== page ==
Remobilized old-leaf nitrogen predominates for spring growth in two temperate grasses
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- • The importance of N derived from internal remobilization and root uptake to growth in spring is reported here for the perennial grasses Festuca rubra and Agrostis capillaris derived from seminatural grasslands in Scotland, UK.
- • Plants grown in sand culture, received 15N-enriched nutrient solution during the first year of growth and nutrient solution with N at natural abundance during the subsequent spring and summer when destructive harvests were taken.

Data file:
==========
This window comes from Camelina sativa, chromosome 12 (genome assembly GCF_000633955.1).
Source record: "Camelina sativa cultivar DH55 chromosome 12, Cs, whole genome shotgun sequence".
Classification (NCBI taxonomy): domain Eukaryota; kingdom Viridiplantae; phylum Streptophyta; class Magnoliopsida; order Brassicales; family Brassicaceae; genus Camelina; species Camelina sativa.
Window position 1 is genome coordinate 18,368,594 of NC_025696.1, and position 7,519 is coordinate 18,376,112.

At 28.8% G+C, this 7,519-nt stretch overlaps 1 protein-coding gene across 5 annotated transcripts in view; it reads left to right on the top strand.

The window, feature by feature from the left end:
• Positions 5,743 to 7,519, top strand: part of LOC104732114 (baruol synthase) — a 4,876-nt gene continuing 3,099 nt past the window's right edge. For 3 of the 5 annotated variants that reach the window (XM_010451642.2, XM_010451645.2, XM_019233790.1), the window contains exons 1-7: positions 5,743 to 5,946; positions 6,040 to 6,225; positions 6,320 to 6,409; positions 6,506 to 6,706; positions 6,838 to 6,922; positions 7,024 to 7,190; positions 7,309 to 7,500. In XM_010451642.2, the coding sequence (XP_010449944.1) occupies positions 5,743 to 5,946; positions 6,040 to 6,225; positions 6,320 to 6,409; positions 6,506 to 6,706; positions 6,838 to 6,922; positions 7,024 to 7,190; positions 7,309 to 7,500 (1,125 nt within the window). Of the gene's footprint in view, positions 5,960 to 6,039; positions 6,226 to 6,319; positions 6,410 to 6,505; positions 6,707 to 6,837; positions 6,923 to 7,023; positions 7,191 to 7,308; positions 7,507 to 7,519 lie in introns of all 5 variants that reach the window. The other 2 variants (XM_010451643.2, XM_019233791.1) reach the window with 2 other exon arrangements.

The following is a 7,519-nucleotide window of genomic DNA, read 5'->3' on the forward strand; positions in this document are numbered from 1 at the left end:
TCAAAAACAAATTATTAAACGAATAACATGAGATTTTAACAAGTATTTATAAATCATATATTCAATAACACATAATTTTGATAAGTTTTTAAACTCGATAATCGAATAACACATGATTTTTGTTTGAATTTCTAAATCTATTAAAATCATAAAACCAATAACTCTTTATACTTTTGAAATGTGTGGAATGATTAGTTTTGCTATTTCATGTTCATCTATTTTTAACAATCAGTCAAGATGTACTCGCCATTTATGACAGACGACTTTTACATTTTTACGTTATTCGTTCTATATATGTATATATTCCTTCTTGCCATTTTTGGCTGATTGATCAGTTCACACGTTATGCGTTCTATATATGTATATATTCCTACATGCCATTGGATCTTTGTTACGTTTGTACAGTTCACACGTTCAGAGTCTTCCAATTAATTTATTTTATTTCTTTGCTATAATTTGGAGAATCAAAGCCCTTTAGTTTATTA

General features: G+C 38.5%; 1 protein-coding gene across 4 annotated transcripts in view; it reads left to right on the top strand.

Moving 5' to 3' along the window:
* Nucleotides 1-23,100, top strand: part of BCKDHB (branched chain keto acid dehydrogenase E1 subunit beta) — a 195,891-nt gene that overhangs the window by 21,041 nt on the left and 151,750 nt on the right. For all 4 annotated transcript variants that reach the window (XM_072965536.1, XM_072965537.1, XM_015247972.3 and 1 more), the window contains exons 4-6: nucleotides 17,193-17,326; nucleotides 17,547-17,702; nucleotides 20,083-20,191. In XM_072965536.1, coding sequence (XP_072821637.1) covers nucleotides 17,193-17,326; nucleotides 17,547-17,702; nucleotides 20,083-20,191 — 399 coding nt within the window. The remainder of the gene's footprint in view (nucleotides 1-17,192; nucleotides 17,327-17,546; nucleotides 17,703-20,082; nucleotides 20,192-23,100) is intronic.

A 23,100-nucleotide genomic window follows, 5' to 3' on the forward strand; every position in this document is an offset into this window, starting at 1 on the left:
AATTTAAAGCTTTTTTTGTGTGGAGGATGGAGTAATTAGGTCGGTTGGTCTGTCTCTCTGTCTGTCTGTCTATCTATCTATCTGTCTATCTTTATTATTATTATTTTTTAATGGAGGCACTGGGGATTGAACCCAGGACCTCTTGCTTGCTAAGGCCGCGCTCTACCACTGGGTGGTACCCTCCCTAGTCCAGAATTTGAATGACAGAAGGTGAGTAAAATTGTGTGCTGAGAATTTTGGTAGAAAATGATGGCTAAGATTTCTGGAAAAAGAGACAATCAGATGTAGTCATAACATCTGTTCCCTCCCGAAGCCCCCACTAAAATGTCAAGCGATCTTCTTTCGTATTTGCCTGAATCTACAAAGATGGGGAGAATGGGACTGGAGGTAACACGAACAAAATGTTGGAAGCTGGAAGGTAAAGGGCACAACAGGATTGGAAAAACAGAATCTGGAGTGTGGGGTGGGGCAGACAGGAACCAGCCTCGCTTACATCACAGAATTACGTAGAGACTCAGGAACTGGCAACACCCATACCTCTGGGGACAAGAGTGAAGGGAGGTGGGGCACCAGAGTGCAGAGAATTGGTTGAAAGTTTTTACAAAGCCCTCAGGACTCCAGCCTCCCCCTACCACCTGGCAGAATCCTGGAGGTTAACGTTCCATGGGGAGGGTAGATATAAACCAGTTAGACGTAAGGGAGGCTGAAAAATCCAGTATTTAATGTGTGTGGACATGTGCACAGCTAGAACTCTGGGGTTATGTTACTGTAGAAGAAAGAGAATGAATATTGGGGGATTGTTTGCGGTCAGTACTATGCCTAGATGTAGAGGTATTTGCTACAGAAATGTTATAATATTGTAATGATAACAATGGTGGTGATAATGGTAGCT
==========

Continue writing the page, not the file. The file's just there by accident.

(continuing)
- • Labelled N was recovered in new growth of overwintering tillers and new tillers. Remobilized N contributed 70% and 82% for F. rubra and A. capillaris, respectively, to the total N in new above-ground growth in early spring, declining to 34% and 45%, respectively, by mid June. Species showed similar patterns of remobilization on a new growth biomass basis. The root system did not remobilize N to support new above-ground growth. Labelled N was derived from senescing leaves present on overwintering tillers. Net balances of labelled N suggest that N was translocated between tillers; reproductive tillers acted as sinks, vegetative tillers as the source of N.
- • Initial growth in spring is largely independent of N uptake from the soil, provided that overwintering leaves are present on the plants.